in Low Light (LL) plants 3.5:1 in high light acclimated (HL-ACC) plants 2.3:1 unitless
||Thale cress Arabidopsis thaliana
||Ma F, Jazmin LJ, Young JD, Allen DK. Isotopically nonstationary 13C flux analysis of changes in Arabidopsis thaliana leaf metabolism due to high light acclimation. Proc Natl Acad Sci U S A. 2014 Nov 25 111(47):16967-72. doi: 10.1073/pnas.1319485111. abstract and p.16970 left column 4th paragraphPubMed ID25368168
||Abstract: "[Investigators] performed in vivo isotopic labeling of Arabidopsis thaliana rosettes with (13)CO2 and estimated fluxes throughout leaf photosynthetic metabolism by INST-MFA [Isotopically nonstationary metabolic flux analysis]. Plants grown at 200 µmol m^(-2)s^(-1) light were compared with plants acclimated for 9 d at an irradiance of 500 µmol⋅m^(-2)⋅s^(-1)."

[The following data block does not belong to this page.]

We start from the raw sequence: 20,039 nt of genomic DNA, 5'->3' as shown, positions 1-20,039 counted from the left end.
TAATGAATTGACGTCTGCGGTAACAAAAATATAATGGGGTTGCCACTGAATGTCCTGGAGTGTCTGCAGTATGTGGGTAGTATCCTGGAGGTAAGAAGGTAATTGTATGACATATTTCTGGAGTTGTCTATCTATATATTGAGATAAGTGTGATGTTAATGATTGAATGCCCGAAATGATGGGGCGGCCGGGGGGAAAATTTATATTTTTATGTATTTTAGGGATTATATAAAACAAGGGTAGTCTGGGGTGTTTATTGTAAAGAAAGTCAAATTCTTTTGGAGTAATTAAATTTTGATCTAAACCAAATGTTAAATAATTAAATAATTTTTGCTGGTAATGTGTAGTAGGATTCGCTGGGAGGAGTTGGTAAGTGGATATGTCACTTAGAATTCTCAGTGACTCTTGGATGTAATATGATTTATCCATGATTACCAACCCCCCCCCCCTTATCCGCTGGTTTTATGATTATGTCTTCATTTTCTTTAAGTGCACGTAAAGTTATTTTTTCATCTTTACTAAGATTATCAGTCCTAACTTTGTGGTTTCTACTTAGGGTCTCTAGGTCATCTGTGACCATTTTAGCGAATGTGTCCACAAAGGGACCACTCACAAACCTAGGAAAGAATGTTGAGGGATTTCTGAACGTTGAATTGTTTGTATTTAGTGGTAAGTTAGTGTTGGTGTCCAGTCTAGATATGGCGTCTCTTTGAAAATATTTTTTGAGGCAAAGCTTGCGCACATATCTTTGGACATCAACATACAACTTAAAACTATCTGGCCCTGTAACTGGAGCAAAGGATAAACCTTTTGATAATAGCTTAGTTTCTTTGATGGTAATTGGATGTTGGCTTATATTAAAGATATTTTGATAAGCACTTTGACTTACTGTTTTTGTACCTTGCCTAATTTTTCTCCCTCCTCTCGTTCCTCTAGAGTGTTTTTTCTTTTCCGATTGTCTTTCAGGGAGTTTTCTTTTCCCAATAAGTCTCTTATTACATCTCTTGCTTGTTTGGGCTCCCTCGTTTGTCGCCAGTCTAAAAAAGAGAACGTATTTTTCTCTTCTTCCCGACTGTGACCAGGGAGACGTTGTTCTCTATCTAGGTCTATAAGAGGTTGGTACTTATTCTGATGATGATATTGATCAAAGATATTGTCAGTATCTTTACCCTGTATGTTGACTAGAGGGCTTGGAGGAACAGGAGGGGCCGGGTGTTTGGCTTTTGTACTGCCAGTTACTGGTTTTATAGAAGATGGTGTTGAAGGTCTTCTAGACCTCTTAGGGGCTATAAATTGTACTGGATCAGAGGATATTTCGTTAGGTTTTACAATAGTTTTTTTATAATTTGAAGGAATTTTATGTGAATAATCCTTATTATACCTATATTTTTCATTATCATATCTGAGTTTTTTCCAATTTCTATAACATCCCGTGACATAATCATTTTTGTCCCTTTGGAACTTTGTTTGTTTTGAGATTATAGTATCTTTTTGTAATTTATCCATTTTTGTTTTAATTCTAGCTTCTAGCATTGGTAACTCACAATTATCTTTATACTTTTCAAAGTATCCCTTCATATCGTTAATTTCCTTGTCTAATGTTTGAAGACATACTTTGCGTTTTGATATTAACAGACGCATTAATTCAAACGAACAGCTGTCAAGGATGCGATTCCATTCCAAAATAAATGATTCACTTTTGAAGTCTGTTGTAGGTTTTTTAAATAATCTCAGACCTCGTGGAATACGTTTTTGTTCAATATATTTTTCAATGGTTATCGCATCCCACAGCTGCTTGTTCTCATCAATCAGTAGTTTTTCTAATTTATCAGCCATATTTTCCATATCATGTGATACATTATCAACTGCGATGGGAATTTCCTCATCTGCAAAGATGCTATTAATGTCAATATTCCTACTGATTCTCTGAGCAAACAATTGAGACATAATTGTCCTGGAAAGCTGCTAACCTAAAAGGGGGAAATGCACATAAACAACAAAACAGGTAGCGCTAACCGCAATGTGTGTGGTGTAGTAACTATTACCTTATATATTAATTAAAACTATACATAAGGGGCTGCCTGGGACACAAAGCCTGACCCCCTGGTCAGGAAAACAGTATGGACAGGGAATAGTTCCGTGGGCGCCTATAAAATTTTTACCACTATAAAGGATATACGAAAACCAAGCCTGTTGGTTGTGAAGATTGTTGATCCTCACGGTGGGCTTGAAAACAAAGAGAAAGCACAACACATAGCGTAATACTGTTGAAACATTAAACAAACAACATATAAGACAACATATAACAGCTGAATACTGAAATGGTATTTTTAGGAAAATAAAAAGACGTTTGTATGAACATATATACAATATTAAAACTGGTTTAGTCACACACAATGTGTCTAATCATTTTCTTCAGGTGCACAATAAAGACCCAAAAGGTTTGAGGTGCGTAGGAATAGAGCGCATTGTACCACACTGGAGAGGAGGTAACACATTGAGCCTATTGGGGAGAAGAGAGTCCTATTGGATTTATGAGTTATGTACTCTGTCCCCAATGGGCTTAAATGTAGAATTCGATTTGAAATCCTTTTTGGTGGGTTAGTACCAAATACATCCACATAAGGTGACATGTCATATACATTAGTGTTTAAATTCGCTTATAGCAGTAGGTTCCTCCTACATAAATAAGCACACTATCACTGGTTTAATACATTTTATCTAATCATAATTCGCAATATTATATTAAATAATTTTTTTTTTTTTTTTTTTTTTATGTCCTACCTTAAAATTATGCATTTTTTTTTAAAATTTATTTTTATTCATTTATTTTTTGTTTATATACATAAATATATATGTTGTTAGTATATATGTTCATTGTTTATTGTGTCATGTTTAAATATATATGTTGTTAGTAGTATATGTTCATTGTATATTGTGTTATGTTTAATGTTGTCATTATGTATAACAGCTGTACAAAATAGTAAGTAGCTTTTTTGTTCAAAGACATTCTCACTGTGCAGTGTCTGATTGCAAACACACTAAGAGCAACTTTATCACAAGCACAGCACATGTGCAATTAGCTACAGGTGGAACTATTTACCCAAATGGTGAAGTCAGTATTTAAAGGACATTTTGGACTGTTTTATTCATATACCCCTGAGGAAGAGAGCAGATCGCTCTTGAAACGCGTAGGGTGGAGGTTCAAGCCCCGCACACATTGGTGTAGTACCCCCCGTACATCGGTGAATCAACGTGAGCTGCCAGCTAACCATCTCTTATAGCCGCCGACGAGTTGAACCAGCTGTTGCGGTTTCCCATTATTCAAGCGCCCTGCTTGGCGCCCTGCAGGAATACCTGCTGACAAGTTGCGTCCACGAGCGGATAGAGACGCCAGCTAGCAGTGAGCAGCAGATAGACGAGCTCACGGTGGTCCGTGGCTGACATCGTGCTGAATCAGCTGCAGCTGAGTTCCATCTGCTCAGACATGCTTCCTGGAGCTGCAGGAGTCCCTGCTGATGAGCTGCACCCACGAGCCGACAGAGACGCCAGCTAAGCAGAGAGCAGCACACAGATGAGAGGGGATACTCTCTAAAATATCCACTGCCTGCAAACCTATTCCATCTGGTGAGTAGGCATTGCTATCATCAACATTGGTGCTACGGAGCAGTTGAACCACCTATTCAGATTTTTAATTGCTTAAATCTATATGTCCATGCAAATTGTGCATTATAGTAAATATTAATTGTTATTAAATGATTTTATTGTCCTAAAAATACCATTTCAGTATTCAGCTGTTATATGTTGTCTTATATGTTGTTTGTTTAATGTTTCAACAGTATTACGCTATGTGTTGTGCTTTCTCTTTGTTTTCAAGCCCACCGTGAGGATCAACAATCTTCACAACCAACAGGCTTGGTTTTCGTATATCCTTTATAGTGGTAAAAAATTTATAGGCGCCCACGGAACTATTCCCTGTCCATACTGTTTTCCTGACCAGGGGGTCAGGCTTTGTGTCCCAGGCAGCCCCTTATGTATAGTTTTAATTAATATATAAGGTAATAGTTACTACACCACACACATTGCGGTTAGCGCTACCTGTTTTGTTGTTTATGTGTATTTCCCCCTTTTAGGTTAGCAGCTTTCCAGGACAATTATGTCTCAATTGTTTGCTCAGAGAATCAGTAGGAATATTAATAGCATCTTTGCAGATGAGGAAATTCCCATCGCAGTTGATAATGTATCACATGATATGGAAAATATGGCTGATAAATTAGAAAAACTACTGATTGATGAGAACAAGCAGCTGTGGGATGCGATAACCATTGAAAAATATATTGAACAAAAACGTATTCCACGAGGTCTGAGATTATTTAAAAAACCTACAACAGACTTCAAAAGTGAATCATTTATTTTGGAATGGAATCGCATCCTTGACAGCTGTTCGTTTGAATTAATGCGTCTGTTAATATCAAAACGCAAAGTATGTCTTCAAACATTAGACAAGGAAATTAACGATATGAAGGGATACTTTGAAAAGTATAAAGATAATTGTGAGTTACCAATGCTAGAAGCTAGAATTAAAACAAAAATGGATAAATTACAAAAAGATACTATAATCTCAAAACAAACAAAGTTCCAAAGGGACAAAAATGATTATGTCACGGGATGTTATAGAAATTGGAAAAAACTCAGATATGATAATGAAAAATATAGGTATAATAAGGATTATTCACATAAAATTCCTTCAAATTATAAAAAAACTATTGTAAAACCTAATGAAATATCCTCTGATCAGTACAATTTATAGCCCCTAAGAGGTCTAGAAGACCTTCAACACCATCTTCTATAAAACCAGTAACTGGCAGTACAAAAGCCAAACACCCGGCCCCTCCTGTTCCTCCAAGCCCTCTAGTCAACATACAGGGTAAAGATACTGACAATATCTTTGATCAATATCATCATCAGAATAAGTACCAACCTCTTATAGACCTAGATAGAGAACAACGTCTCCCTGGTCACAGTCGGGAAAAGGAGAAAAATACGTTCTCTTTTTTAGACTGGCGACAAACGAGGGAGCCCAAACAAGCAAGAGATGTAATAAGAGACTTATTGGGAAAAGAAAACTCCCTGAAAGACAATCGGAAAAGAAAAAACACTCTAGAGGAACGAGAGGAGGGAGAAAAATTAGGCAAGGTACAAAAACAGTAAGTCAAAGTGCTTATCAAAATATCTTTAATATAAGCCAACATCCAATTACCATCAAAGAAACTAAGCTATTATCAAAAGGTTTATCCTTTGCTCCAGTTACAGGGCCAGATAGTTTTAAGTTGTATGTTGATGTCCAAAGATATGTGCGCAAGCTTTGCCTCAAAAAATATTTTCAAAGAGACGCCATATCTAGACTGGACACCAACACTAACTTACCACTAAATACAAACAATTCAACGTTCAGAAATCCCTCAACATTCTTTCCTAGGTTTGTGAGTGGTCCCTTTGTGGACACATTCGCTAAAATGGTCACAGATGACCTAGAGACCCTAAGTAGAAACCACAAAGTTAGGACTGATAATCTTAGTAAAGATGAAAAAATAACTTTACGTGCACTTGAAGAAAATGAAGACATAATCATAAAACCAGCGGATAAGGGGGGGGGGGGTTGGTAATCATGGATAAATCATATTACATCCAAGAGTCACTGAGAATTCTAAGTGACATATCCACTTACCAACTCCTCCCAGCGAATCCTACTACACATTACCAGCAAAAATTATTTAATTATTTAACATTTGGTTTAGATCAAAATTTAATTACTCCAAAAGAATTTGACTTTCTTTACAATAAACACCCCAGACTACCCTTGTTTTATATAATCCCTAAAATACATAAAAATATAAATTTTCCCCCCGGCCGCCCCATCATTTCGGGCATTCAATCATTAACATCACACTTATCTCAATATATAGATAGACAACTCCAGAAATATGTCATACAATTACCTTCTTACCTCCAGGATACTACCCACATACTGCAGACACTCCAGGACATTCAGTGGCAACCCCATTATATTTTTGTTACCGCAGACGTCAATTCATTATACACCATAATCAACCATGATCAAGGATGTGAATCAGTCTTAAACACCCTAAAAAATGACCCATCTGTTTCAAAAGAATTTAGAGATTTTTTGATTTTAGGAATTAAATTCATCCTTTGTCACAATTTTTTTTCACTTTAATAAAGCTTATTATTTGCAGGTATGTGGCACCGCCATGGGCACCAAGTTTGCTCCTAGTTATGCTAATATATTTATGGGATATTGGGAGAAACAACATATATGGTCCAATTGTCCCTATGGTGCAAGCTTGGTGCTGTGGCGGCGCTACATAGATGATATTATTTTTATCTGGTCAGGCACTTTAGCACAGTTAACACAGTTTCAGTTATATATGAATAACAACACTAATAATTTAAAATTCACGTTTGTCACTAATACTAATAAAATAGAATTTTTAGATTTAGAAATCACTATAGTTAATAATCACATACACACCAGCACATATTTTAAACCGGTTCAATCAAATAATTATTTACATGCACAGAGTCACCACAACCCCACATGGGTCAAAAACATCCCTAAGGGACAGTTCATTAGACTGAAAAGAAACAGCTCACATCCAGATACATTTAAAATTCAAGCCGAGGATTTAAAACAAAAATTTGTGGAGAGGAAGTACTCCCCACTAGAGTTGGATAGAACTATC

||Abstract: "Despite a doubling in the carboxylation rate, the photorespiratory flux increased from 17 to 28% of net CO2 assimilation with high-light acclimation (Vc/Vo: 3.5:1 vs. 2.3:1, respectively)." P.16970 left column 4th paragraph: "Absolute fluxes (µmol metabolite/gFW/hr) obtained from the best-fit models were subsequently normalized by the net assimilation rate to enable direct comparisons of carbon partitioning between LL and HL-ACC conditions (Fig. 3). Both the carboxylation and oxygenation activities of RuBisCO were established through the modeling process, resulting in a ratio of Vc/Vo that dropped from 3.5:1 in LL plants to 2.3:1 in HL-ACC plants. The change in this ratio reflected an absolute increase in photorespiratory flux from 19 to 60 µmol CO2 released/gFW/hr, whereas carboxylation changed from 135 to 278 µmol CO2 fixed/gFW/hr. As a result, photorespiratory fluxes were 17 and 28% of net assimilation, respectively. The additional carbon lost to photorespiration in the HL-ACC condition was offset primarily by decreases in the relative flux to starch accumulation (from 33 to 24% of net assimilation)."